Medically reviewed by Drugs.com. Last updated on Jan 5, 2023.
An arteriovenous malformation (AVM) is an abnormal connection between arteries and veins. The connection becomes tangled. Blood flows too quickly from the arteries and pushes on the walls of the veins. The walls weaken and become narrow. The artery walls also become weak. They begin to bulge from blood that is not able to go into the narrow veins. An AVM that has not burst usually causes no symptoms, or may cause headaches or seizures. A burst AVM may cause blood to leak into surrounding tissue, and may lead to a stroke. The leaked blood can also cause your brain to swell.
Call your local emergency number (911 in the US) or have someone else call if:
- You have any of the following signs of a stroke:
- Numbness or drooping on one side of your face
- Weakness in an arm or leg
- Confusion or difficulty speaking
- Dizziness, a severe headache, or vision loss
- You have a seizure.
- You have the worst headache of your life.
Call your doctor or neurologist if:
- You have more than 1 migraine headache.
- You have questions or concerns about your condition or care.
Warning signs of a stroke:
The word F.A.S.T. can help you remember and recognize warning signs of a stroke.
- F = Face: One side of the face droops.
- A = Arms: One arm starts to drop when both arms are raised.
- S = Speech: Speech is slurred or sounds different than usual.
- T = Time: A person who is having a stroke needs to be seen immediately. A stroke is a medical emergency that needs immediate treatment. Some medicines and treatments work best if given within a few hours of a stroke.
Prevent a stroke:
- Manage health conditions. A condition such as diabetes can increase your risk for a stroke. Control your blood sugar level if you have hyperglycemia or diabetes. Take your prescribed medicines and check your blood sugar level as directed.
- Check your blood pressure as directed. High blood pressure can increase your risk for a stroke. Follow your healthcare provider's directions for controlling your blood pressure.
- Do not use nicotine products or illegal drugs. Nicotine and other chemicals in cigarettes and cigars can cause blood vessel damage. Nicotine and illegal drugs both increase your risk for a stroke. Ask your healthcare provider for information if you currently smoke or use drugs and need help to quit. E-cigarettes or smokeless tobacco still contain nicotine. Talk to your healthcare provider before you use these products.
- Do not drink alcohol. Alcohol increases your risk for a stroke. Alcohol may also raise your blood pressure or thin your blood. Blood thinning can cause a hemorrhagic stroke.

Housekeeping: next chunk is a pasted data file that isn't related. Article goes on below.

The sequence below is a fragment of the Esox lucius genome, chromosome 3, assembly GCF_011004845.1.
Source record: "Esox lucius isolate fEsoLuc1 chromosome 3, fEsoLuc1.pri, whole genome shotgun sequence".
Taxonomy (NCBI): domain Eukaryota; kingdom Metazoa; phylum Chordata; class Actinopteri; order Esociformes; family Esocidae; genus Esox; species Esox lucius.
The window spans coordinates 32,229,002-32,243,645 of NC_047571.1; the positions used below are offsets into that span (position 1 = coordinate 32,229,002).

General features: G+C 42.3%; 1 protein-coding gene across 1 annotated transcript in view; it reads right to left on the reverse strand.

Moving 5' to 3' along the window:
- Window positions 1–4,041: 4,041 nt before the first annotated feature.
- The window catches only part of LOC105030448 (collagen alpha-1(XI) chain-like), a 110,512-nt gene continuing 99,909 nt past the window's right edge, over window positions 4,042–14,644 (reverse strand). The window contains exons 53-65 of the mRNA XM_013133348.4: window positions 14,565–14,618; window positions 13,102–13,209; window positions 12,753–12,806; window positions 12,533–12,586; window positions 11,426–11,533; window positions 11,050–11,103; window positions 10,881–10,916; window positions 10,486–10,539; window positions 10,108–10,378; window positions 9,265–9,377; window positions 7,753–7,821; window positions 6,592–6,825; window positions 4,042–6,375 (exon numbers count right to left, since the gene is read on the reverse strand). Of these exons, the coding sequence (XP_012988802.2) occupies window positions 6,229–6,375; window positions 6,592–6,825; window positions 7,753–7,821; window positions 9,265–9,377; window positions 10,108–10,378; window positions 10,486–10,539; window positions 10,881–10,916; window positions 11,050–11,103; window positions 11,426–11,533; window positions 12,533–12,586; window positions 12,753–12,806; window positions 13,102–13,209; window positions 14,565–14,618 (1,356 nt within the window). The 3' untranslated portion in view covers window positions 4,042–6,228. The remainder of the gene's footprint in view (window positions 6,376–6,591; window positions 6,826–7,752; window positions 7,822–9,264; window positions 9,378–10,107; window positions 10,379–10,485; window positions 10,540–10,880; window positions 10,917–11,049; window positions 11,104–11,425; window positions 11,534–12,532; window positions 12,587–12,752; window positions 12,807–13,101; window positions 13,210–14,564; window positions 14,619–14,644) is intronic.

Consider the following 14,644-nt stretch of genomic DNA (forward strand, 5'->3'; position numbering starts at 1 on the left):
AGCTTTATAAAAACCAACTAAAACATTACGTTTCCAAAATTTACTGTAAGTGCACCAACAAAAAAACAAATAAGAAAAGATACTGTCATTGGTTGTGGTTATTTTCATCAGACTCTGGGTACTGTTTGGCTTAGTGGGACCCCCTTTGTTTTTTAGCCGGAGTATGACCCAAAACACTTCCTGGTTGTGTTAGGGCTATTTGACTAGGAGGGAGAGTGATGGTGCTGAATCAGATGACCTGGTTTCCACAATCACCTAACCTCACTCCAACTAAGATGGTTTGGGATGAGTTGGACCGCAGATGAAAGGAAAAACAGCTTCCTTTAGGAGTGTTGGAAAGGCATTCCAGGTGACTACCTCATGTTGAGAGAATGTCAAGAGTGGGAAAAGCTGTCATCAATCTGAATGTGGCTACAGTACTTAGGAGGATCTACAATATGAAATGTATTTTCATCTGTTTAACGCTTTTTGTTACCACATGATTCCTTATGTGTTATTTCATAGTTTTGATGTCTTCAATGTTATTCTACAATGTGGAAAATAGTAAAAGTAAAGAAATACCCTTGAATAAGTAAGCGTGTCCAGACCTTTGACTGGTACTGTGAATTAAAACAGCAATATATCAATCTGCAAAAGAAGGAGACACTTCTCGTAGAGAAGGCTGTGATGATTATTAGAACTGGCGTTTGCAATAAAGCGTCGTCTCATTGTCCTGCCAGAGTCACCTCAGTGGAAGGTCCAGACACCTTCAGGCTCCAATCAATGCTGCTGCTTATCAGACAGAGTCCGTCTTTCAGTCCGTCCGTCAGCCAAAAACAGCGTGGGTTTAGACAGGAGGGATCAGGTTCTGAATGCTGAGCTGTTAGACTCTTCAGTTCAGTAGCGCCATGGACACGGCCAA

- Eat a variety of healthy foods. Healthy foods include whole-grain breads, low-fat dairy products, beans, lean meats, and fish. Eat at least 5 servings of fruits and vegetables each day. Choose foods that are low in fat, cholesterol, salt, and sugar. Eat foods that are high in potassium, such as potatoes and bananas.
- Exercise as directed. Exercise can lower your blood pressure, cholesterol, weight, and blood sugar levels. Healthcare providers will help you create exercise goals. They can also help you make a plan to reach your goals. For example, you can break exercise into 10 minute periods, 3 times in a day. Find an exercise that you enjoy. This will make it easier for you to reach your exercise goals.
- Maintain a healthy weight. Ask your healthcare provider how much you should weigh. Ask him or her to help you create a weight loss plan if you are overweight.
- Manage stress. Stress can raise your blood pressure. Find new ways to relax, such as deep breathing or listening to music.
The following list of medications are in some way related to or used in the treatment of this condition.
For support and more information:
- American Heart Association and American Stroke Association
1777 S. Harrison Street
Denver , CO 80210
Phone: 1- 303 - 801-4630
Web Address: http://www.heart.org
Follow up with your doctor or neurologist as directed:
Write down your questions so you remember to ask them during your visits.
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The above information is an educational aid only. It is not intended as medical advice for individual conditions or treatments. Talk to your doctor, nurse or pharmacist before following any medical regimen to see if it is safe and effective for you.
Learn more about Arteriovenous Malformation
- Medications for Cardiovascular Conditions and Disorders
- Medications for Cerebral Vascular Disorder
- Medications for Cerebrovascular Insufficiency
Always consult your healthcare provider to ensure the information displayed on this page applies to your personal circumstances.